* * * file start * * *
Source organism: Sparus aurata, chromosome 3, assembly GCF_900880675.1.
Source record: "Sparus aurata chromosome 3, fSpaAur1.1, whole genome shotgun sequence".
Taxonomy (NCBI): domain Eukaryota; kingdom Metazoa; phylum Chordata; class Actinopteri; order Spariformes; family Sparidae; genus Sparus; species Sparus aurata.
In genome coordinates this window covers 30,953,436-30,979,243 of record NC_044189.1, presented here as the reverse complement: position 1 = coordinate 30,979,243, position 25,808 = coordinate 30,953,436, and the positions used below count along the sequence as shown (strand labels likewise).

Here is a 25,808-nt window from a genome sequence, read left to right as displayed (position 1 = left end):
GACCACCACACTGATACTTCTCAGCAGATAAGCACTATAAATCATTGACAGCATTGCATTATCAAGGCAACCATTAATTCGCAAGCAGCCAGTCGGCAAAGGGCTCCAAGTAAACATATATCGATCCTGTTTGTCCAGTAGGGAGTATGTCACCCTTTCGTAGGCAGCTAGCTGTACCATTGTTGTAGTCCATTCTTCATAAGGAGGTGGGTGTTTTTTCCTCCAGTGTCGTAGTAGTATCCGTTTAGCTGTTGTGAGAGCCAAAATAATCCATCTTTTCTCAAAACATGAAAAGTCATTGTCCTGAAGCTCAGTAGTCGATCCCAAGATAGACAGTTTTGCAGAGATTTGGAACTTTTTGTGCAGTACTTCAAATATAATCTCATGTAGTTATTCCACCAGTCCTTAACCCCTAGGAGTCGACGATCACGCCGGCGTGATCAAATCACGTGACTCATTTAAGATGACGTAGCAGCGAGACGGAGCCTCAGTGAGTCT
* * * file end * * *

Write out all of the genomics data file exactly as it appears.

Source organism: Sparus aurata, chromosome 3, assembly GCF_900880675.1.
Source record: "Sparus aurata chromosome 3, fSpaAur1.1, whole genome shotgun sequence".
Taxonomy (NCBI): domain Eukaryota; kingdom Metazoa; phylum Chordata; class Actinopteri; order Spariformes; family Sparidae; genus Sparus; species Sparus aurata.
In genome coordinates this window covers 30,953,436-30,979,243 of record NC_044189.1, presented here as the reverse complement: position 1 = coordinate 30,979,243, position 25,808 = coordinate 30,953,436, and the positions used below count along the sequence as shown (strand labels likewise).

Here is a 25,808-nt window from a genome sequence, read left to right as displayed (position 1 = left end):
GACCACCACACTGATACTTCTCAGCAGATAAGCACTATAAATCATTGACAGCATTGCATTATCAAGGCAACCATTAATTCGCAAGCAGCCAGTCGGCAAAGGGCTCCAAGTAAACATATATCGATCCTGTTTGTCCAGTAGGGAGTATGTCACCCTTTCGTAGGCAGCTAGCTGTACCATTGTTGTAGTCCATTCTTCATAAGGAGGTGGGTGTTTTTTCCTCCAGTGTCGTAGTAGTATCCGTTTAGCTGTTGTGAGAGCCAAAATAATCCATCTTTTCTCAAAACATGAAAAGTCATTGTCCTGAAGCTCAGTAGTCGATCCCAAGATAGACAGTTTTGCAGAGATTTGGAACTTTTTGTGCAGTACTTCAAATATAATCTCATGTAGTTATTCCACCAGTCCTTAACCCCTAGGAGTCGACGATCACGCCGGCGTGATCAAATCACGTGACTCATTTAAGATGACGTAGCAGCGAGACGGAGCCTCAGTGAGTCT